* Qatar sovereign fund buys stakes of ex-PM, others
* Qatar Airways interested in stake in India's IndiGo
* Says close to a revenue-sharing deal with British Airways
(Adds more comments, Qatar Airways revenue figures)
By Praveen Menon
DUBAI, May 5 Qatar's sovereign wealth fund has
bought the stakes in its national airline owned by a former
prime minister and other shareholders, making Qatar Airways a
fully government-owned entity, the carrier's chief executive
said on Monday.
A government source told Reuters that Qatar wanted ruling
family members to have fewer direct stakes in local businesses.
"There are changes happening. Qatar wants to have a fair and
competitive business environment for everyone," the source said.
The deal is the latest shift in strategy to be implemented
by Sheikh Tamim bin Hamad al-Thani, who took over from his
father as Qatar's emir last June. He has replaced some senior
economic officials, and in a policy speech last November said he
was particularly keen to prevent high inflation and corruption.
Qatar Airways, which achieved a revenue target of over $10
billion in 2013, had been jointly held in a public-private
partnership, with about 50 percent owned by the former prime
minister Sheikh Hamad bin Jassim al-Thani - a member of the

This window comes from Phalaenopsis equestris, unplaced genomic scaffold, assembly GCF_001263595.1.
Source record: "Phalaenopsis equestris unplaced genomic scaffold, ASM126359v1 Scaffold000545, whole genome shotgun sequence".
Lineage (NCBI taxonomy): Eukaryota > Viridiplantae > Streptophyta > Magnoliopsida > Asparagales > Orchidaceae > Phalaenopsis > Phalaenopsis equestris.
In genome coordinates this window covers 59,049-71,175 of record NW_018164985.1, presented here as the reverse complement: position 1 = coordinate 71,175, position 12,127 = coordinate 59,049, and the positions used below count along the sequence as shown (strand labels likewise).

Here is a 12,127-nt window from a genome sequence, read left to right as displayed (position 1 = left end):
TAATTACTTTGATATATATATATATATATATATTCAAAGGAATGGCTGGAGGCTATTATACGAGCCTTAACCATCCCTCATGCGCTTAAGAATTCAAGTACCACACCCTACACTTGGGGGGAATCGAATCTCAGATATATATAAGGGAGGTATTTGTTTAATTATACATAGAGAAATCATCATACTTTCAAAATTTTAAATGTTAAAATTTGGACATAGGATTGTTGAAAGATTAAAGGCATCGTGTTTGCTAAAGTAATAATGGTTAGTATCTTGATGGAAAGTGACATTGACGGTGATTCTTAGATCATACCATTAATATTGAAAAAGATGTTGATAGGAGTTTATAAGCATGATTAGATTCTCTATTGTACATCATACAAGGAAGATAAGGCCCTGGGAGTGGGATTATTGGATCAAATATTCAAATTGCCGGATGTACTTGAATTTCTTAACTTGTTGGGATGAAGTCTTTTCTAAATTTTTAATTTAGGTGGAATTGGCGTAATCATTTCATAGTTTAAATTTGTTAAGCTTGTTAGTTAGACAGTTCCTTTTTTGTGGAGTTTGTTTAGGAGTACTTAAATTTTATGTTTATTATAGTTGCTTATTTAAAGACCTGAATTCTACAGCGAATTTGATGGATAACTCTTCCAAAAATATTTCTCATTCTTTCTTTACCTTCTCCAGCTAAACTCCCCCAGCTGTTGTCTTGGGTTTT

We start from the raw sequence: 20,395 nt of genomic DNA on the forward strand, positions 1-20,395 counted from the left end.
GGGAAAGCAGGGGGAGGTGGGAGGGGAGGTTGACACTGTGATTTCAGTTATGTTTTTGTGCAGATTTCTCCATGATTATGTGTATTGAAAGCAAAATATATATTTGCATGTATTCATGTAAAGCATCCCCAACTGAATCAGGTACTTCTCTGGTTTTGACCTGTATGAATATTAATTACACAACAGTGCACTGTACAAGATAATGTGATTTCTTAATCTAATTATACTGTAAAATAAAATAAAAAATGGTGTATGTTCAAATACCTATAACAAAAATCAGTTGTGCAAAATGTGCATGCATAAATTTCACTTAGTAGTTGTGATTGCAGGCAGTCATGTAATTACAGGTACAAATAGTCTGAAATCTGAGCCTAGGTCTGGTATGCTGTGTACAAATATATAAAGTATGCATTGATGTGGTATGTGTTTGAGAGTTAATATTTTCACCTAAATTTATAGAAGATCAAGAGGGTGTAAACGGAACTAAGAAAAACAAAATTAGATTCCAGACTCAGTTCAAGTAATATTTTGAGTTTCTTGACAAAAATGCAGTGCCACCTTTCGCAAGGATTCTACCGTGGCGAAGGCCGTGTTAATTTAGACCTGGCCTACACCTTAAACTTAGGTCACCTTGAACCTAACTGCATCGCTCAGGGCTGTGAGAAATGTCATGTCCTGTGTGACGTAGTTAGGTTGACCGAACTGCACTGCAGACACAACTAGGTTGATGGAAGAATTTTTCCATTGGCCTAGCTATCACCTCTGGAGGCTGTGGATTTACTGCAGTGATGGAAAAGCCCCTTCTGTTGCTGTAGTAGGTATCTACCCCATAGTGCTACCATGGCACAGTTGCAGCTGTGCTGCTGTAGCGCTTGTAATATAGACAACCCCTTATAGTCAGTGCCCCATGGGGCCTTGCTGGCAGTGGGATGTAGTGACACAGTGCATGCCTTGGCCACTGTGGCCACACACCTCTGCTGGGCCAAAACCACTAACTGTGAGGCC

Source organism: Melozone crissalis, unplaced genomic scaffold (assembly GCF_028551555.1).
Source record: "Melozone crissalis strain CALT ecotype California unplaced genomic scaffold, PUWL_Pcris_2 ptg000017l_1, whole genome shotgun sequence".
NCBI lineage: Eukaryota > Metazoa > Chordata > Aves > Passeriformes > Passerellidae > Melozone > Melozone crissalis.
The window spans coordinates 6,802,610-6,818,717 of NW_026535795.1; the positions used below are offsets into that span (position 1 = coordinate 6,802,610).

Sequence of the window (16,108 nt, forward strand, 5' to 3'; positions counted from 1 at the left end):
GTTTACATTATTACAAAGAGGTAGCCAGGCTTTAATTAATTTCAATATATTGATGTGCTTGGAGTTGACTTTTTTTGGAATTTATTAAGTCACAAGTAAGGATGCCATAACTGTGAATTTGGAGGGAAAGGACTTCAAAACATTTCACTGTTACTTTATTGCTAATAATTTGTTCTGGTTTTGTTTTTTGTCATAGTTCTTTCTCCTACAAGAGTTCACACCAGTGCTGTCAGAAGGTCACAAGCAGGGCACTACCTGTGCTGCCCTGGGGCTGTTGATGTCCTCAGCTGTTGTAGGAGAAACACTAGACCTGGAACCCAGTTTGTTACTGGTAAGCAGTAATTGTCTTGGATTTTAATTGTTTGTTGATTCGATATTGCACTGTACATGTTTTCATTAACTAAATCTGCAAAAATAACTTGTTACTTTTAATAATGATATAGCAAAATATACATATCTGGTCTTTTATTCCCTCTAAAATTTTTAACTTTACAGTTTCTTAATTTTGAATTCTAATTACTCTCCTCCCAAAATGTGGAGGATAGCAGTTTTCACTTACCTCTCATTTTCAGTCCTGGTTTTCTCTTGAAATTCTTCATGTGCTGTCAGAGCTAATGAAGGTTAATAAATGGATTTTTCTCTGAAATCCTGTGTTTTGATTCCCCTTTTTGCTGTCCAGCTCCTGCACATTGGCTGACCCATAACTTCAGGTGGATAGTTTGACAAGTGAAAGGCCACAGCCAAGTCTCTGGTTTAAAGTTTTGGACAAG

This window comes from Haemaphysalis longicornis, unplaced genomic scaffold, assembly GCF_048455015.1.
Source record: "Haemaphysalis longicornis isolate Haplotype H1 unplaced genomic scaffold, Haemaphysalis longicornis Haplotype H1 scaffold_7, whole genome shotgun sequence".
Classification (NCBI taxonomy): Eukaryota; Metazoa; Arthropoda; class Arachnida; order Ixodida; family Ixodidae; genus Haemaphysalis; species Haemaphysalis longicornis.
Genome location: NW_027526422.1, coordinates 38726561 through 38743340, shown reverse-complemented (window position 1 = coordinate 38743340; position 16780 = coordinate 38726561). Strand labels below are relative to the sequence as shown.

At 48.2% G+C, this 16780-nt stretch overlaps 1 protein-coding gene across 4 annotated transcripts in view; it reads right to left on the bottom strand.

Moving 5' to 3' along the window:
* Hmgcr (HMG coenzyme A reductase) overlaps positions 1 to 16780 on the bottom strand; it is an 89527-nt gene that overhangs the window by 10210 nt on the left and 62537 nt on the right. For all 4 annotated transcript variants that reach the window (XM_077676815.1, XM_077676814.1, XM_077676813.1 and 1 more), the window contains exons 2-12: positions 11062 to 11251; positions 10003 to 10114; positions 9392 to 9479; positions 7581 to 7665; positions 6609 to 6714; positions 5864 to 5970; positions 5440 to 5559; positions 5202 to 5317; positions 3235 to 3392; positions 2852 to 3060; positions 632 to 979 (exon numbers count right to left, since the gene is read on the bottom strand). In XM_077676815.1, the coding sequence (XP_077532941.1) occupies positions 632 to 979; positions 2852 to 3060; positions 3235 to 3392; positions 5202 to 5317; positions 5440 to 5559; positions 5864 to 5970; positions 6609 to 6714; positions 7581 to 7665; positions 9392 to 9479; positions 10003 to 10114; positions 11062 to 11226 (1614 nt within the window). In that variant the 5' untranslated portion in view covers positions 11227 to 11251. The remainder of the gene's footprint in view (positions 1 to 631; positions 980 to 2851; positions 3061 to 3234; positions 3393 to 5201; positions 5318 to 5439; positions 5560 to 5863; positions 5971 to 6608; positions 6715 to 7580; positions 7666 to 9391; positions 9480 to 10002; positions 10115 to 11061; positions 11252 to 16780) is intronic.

ruling family - along with other investors.
"We became fully government-owned in July last year," the
airline's CEO Akbar Al Baker said at a news conference in Dubai.
Baker declined to comment on the amount paid for the stakes
by the Qatar Investment Authority (QIA) or to speculate on what
triggered the change in ownership.
Sheikh Hamad was until last year chief executive of the QIA
and was regarded as the driving force behind its emergence as
one of the world's most sought-after investors, scooping up
stakes in bluechip companies, luxury brands and real estate.
Last week, a fund owned by Sheikh Hamad struck a deal to buy
British oil company Heritage Oil for 924 million pounds ($1.6
Baker said that after the ownership change the airline
planned to announce its 2013 financial results before the third
quarter of the year.
"We are a very profitable airline. We don't announce the
results because we were private and publicly held in the past.
Now we will announce profits," he said.
Qatar Airways competes with regional rivals Emirates
and Etihad Airways as the state-backed carriers
rapidly expand their fleet and global reach.
It became part of the Oneworld global aviation alliance last
year, the first Gulf airline to enter into an alliance.
Etihad has been expanding by picking minority stakes in
carriers around the world including Air Berlin, Virgin
Australia and Inida's Jet Airways.
Baker said he was also interested in entering the Indian
airline market, and would be keen for an association with
India's IndiGo Airlines.
"We are always open to opportunities in India," he said.
"We would be very interested in IndiGo if there's something
available there. But the airline is performing very well so I
don't think they would be interested."
IndiGo declined to comment on Baker's remarks.
Baker added Qatar Airways was close to sealing a
revenue-sharing partnership with British Airways, its Oneworld
(Additional reporting by Amena Bakr in Doha and Devidutta
Tripathy in New Delhi; Reporting by Praveen Menon in Dubai;
Editing by Yara Bayoumy, Jason Neely and Mark Potter)